I have become increasingly saddened and dismayed in recent years at the level of sexual harassment, and what I see as inappropriate and unacceptable behaviour by a surprising number of men at international ICT conferences and exhibitions. This ranges from generally loutish actions by some groups of young men, to what can only be called predatory behaviour by older and more senior figures in the sector. Until the last couple of years, I had thought that such behaviour had largely disappeared, but from what I have witnessed myself, from what I have heard from women in the sector, and from what I have read, it is clear that action needs to be taken urgently by all those in the sector, and particularly those who are organising conferences and events.
The ICT industry has for far too long been dominated by men, much to its disadvantage, and it is good that…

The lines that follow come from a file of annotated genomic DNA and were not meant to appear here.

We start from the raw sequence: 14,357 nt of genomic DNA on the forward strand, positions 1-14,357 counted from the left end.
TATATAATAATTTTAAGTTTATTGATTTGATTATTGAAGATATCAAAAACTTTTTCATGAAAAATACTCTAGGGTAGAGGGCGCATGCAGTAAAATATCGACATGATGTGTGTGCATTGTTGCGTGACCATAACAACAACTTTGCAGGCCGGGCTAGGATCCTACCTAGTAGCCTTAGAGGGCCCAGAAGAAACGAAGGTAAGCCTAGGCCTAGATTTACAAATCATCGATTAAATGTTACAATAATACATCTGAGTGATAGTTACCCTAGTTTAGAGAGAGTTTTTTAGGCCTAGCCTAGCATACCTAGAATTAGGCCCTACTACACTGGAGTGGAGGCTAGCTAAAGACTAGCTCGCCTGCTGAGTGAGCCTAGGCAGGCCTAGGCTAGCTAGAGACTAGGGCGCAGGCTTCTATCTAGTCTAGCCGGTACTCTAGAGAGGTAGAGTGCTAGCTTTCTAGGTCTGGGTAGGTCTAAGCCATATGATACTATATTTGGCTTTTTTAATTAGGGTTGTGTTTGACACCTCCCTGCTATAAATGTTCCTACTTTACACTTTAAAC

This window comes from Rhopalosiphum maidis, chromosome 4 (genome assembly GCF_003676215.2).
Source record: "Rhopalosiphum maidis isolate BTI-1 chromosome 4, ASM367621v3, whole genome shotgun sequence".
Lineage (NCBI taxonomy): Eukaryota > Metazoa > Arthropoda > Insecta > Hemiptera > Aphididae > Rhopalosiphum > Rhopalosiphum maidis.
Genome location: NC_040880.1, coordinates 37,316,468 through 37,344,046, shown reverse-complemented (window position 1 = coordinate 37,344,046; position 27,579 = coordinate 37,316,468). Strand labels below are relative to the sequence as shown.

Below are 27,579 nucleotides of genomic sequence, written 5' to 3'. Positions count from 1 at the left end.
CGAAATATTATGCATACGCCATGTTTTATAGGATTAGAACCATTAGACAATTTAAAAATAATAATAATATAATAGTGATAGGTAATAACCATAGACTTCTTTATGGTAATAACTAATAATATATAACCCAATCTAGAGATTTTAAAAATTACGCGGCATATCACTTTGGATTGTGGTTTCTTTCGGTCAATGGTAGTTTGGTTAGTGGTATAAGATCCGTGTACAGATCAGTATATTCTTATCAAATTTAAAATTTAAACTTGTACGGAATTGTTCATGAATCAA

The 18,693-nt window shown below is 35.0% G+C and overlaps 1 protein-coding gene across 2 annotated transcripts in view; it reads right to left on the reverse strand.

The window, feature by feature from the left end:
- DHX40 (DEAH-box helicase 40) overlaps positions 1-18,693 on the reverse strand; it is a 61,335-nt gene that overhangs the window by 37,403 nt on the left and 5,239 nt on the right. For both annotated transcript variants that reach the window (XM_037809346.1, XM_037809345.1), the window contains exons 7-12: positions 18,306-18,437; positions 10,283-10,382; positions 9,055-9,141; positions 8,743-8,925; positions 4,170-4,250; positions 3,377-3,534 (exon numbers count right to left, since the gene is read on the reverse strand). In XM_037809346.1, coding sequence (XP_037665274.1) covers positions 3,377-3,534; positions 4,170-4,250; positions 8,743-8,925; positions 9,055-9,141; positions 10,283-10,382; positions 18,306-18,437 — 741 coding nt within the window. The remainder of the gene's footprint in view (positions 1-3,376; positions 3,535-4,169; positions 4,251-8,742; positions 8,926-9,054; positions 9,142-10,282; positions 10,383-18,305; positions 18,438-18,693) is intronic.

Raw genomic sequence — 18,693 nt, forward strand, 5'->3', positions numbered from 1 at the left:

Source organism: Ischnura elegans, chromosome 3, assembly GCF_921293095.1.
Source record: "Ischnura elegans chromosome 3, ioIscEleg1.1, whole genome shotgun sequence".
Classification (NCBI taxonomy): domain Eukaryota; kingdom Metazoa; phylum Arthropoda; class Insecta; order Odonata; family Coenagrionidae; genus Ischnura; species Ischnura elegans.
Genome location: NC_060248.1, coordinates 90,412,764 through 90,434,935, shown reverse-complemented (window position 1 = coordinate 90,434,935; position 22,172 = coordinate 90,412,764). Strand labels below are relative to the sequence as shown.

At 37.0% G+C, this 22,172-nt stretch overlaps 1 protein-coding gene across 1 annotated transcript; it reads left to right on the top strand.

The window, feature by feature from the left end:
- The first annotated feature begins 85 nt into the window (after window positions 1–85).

Three years after the year 2013 was declared as the Year of Quinoa, a woman farmer in a village adjacent to the Birsa Munda Airport in Ranchi, called Hundru village had harvested about 50 kg of quinoa grain from a small plot of land. She had tried to cultivate quinoa a high nutrient value crop in December 2015 on her farm land and got success. On invitation, we visited her farm and to us she had informed us that, except farm yard manure she had not applied any other external inputs and is happy with the produce she got. Now she is exploring the possibility of marketing the grain and approached us. When the organic labelled quinoa produce is available at Rs. 500 per 500 g packet, she is not able to fix up the price of her product but would like to sell it at half of the price. More than marketing of the product, she would like to go to seed production and make it available to her fellow farmers in the next season. Seeing her enthusiasm, we decided to support in marketing her produce using the social media and other websites. The interested persons who may wish to buy the produce may contact us. The information available on the internet says that overnight soaking and through rinsing with running water would remove the water soluble saponins and can be cooked like rice but with prior popping in a pan with little oil. There are a good number of recipes available on the internet for a good tasty nutrient quinoa preparation. Let’s explore the exotic nutrient food in Ranchi.